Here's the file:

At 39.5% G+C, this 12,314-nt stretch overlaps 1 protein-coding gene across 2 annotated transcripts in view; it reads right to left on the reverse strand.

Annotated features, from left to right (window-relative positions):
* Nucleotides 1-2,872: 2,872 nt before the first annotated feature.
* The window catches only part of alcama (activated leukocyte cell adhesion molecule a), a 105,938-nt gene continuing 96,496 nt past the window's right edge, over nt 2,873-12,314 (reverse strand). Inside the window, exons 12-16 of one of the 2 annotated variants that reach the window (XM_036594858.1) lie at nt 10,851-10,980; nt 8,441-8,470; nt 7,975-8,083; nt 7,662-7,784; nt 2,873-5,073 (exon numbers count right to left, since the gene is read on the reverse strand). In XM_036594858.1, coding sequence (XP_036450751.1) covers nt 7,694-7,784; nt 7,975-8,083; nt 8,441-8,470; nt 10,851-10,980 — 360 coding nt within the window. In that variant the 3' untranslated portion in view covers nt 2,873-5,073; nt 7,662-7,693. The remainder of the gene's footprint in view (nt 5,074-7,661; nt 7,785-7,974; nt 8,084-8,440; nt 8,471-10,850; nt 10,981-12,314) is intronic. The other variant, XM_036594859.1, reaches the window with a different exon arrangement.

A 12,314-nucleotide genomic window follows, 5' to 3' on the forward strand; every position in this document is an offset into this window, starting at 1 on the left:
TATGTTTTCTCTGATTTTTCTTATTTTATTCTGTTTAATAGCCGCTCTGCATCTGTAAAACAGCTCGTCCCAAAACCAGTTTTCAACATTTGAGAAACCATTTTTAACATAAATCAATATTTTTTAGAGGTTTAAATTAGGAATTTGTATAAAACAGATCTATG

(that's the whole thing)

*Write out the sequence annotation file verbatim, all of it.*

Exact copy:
At 39.5% G+C, this 12,314-nt stretch overlaps 1 protein-coding gene across 2 annotated transcripts in view; it reads right to left on the reverse strand.

Annotated features, from left to right (window-relative positions):
* Nucleotides 1-2,872: 2,872 nt before the first annotated feature.
* The window catches only part of alcama (activated leukocyte cell adhesion molecule a), a 105,938-nt gene continuing 96,496 nt past the window's right edge, over nt 2,873-12,314 (reverse strand). Inside the window, exons 12-16 of one of the 2 annotated variants that reach the window (XM_036594858.1) lie at nt 10,851-10,980; nt 8,441-8,470; nt 7,975-8,083; nt 7,662-7,784; nt 2,873-5,073 (exon numbers count right to left, since the gene is read on the reverse strand). In XM_036594858.1, coding sequence (XP_036450751.1) covers nt 7,694-7,784; nt 7,975-8,083; nt 8,441-8,470; nt 10,851-10,980 — 360 coding nt within the window. In that variant the 3' untranslated portion in view covers nt 2,873-5,073; nt 7,662-7,693. The remainder of the gene's footprint in view (nt 5,074-7,661; nt 7,785-7,974; nt 8,084-8,440; nt 8,471-10,850; nt 10,981-12,314) is intronic. The other variant, XM_036594859.1, reaches the window with a different exon arrangement.

A 12,314-nucleotide genomic window follows, 5' to 3' on the forward strand; every position in this document is an offset into this window, starting at 1 on the left:
TATGTTTTCTCTGATTTTTCTTATTTTATTCTGTTTAATAGCCGCTCTGCATCTGTAAAACAGCTCGTCCCAAAACCAGTTTTCAACATTTGAGAAACCATTTTTAACATAAATCAATATTTTTTAGAGGTTTAAATTAGGAATTTGTATAAAACAGATCTATG